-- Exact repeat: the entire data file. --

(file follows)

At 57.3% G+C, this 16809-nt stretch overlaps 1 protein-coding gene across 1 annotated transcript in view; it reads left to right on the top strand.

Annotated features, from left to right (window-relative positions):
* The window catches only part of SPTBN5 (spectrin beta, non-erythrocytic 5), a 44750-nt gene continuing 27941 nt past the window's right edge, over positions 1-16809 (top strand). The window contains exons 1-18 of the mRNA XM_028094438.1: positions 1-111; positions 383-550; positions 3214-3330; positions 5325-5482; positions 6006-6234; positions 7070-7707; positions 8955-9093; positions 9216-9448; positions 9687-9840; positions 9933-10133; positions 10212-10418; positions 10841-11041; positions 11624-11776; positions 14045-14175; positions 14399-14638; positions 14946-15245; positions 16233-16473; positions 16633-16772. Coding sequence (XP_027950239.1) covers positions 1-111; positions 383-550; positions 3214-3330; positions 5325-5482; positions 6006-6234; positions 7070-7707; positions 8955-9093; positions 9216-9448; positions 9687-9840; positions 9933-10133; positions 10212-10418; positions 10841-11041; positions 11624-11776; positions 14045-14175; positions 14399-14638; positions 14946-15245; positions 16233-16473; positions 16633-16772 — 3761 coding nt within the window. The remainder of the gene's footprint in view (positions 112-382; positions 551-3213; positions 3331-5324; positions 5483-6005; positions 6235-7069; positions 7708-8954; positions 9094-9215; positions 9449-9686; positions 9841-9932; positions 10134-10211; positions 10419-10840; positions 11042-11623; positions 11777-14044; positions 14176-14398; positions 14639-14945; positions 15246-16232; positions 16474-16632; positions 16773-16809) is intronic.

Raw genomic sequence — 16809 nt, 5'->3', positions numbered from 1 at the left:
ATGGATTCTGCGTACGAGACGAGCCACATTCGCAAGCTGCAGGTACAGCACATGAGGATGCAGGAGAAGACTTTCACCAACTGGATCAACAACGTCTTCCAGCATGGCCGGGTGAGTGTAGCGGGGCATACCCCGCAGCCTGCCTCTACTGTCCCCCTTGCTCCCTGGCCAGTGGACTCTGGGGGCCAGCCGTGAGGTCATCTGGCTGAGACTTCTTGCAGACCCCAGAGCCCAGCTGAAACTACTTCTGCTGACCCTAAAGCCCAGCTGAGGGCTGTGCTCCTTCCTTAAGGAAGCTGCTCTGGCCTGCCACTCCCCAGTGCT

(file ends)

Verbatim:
At 57.3% G+C, this 16809-nt stretch overlaps 1 protein-coding gene across 1 annotated transcript in view; it reads left to right on the top strand.

Annotated features, from left to right (window-relative positions):
* The window catches only part of SPTBN5 (spectrin beta, non-erythrocytic 5), a 44750-nt gene continuing 27941 nt past the window's right edge, over positions 1-16809 (top strand). The window contains exons 1-18 of the mRNA XM_028094438.1: positions 1-111; positions 383-550; positions 3214-3330; positions 5325-5482; positions 6006-6234; positions 7070-7707; positions 8955-9093; positions 9216-9448; positions 9687-9840; positions 9933-10133; positions 10212-10418; positions 10841-11041; positions 11624-11776; positions 14045-14175; positions 14399-14638; positions 14946-15245; positions 16233-16473; positions 16633-16772. Coding sequence (XP_027950239.1) covers positions 1-111; positions 383-550; positions 3214-3330; positions 5325-5482; positions 6006-6234; positions 7070-7707; positions 8955-9093; positions 9216-9448; positions 9687-9840; positions 9933-10133; positions 10212-10418; positions 10841-11041; positions 11624-11776; positions 14045-14175; positions 14399-14638; positions 14946-15245; positions 16233-16473; positions 16633-16772 — 3761 coding nt within the window. The remainder of the gene's footprint in view (positions 112-382; positions 551-3213; positions 3331-5324; positions 5483-6005; positions 6235-7069; positions 7708-8954; positions 9094-9215; positions 9449-9686; positions 9841-9932; positions 10134-10211; positions 10419-10840; positions 11042-11623; positions 11777-14044; positions 14176-14398; positions 14639-14945; positions 15246-16232; positions 16474-16632; positions 16773-16809) is intronic.

Raw genomic sequence — 16809 nt, 5'->3', positions numbered from 1 at the left:
ATGGATTCTGCGTACGAGACGAGCCACATTCGCAAGCTGCAGGTACAGCACATGAGGATGCAGGAGAAGACTTTCACCAACTGGATCAACAACGTCTTCCAGCATGGCCGGGTGAGTGTAGCGGGGCATACCCCGCAGCCTGCCTCTACTGTCCCCCTTGCTCCCTGGCCAGTGGACTCTGGGGGCCAGCCGTGAGGTCATCTGGCTGAGACTTCTTGCAGACCCCAGAGCCCAGCTGAAACTACTTCTGCTGACCCTAAAGCCCAGCTGAGGGCTGTGCTCCTTCCTTAAGGAAGCTGCTCTGGCCTGCCACTCCCCAGTGCT